October 15 is National Latino AIDS Awareness Day, a day created to bring attention to the disproportionate impact of HIV/AIDS on the Hispanic population in the US. In 2015, Hispanics accounted for a quarter of all new HIV infections in the US. To raise awareness and encourage prevention, counseling and free testing are held throughout the country on this day.
The rate of HIV infection among the Hispanic population of the US is four times higher than among non-Hispanic people. In 2017, nearly 10 Hispanics were newly diagnosed with HIV each year. However, only 1/6 of all infected individuals are aware of their illness, while the rest remain undiagnosed due to the stigma of having HIV/AIDS, racism, discrimination, and homophobia.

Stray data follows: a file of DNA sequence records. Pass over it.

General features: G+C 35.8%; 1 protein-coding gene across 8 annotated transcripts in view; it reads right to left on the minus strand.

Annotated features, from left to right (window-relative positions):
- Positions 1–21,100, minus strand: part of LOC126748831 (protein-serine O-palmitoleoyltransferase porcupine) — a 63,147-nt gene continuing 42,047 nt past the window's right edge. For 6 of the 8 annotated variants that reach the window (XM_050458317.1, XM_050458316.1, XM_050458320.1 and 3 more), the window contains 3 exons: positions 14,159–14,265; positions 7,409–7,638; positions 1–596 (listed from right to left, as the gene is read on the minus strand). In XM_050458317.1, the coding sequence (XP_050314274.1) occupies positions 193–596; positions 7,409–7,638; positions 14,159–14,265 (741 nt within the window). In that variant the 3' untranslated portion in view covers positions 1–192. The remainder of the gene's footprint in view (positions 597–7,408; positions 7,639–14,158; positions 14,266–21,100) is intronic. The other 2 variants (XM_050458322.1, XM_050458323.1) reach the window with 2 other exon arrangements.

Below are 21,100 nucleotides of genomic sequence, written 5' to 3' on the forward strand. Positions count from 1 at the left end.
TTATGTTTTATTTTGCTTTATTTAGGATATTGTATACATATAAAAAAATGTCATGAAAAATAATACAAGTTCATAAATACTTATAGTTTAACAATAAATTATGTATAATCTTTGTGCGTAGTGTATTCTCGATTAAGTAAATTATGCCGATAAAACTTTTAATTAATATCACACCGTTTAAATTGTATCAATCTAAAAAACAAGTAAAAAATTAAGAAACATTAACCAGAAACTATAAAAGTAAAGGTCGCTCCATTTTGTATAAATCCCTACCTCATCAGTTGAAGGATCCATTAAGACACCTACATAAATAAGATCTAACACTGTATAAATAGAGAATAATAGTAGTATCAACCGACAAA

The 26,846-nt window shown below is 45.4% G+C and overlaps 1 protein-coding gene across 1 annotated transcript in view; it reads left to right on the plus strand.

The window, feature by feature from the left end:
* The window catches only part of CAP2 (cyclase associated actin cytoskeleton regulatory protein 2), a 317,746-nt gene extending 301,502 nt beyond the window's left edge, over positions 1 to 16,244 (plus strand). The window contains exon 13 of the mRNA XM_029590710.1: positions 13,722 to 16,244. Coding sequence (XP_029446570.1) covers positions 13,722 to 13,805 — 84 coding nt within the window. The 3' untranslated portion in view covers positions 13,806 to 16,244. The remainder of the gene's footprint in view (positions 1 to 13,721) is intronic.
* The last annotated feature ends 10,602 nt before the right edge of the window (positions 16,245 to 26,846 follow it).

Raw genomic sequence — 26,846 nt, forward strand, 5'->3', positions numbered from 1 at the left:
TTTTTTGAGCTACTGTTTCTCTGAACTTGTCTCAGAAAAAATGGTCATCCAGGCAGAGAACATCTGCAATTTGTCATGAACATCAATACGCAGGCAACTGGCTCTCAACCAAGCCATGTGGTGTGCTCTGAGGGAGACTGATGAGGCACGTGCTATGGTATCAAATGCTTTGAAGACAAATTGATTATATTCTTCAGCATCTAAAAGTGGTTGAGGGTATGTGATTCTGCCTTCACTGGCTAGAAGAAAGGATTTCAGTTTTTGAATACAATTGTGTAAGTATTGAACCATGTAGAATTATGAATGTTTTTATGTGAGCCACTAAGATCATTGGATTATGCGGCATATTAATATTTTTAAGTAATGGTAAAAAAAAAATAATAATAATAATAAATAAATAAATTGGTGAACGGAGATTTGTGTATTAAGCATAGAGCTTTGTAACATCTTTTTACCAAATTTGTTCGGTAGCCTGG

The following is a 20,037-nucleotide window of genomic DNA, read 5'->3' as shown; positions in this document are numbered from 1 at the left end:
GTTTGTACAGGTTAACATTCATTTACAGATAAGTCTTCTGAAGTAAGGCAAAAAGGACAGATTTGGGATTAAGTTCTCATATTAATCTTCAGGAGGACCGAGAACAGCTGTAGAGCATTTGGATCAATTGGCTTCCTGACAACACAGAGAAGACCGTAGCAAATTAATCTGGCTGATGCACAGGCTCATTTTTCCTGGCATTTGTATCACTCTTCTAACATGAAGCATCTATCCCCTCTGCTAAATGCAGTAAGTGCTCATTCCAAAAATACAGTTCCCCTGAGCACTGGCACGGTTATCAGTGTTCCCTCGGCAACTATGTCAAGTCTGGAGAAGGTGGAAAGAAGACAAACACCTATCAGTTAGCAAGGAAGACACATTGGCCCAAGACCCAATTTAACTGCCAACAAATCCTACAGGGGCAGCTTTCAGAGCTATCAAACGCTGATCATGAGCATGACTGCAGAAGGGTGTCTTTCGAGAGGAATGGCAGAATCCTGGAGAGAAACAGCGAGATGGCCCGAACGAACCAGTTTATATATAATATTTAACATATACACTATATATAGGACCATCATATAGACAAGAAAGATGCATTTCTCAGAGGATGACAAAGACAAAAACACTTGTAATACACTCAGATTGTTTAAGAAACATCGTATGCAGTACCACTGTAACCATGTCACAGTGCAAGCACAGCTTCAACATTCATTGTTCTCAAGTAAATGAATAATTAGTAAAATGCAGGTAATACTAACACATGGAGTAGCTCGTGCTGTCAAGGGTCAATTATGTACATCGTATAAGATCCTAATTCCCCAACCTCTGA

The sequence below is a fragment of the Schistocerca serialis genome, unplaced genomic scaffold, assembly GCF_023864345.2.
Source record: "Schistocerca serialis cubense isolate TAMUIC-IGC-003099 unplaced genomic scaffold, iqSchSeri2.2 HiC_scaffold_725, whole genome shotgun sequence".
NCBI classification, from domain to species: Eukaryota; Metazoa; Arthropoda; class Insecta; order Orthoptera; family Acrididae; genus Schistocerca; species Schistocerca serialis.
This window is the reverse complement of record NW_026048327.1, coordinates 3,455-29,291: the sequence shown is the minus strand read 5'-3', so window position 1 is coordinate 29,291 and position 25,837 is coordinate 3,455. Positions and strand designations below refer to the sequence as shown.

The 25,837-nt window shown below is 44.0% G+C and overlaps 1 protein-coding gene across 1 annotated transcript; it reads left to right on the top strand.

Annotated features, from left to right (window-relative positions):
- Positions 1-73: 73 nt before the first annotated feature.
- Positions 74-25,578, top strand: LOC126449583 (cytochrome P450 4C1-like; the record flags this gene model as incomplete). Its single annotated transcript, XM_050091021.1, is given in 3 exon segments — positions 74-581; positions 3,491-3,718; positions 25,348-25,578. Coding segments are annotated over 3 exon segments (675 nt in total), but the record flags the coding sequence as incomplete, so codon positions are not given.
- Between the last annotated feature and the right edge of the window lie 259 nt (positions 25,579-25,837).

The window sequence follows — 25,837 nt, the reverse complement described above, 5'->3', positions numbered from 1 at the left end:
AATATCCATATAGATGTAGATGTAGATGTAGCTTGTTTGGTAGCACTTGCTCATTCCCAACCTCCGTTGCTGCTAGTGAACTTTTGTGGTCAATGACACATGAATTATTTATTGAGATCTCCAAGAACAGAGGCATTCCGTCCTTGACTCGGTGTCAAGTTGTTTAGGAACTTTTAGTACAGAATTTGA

- July 5, 1981 marks the first warning issued by the CDC of a rare form of pneumonia linked to AIDS, now known as HIV.
- Actor Rock Hudson was one of the first major stars to publicly admit to being HIV positive, in 1980, and his confession was made on the eve of his death in 1985.
- On December 1, 1988, the World Health Organization declared the first World AIDS Day.
How to take part
To help reduce the risk of HIV/AIDS, it is important to be aware of the common ways of infection and how to avoid them. Additionally, it is beneficial to take advantage of free testing to detect the virus. Finally, those who wish to show support can make a donation to organizations dedicated to providing support and care to those living with HIV/AIDS.
When is National Latino AIDS Awareness Day celebrated in 2023?
National Latino AIDS Awareness Day is observed on October 15 each year.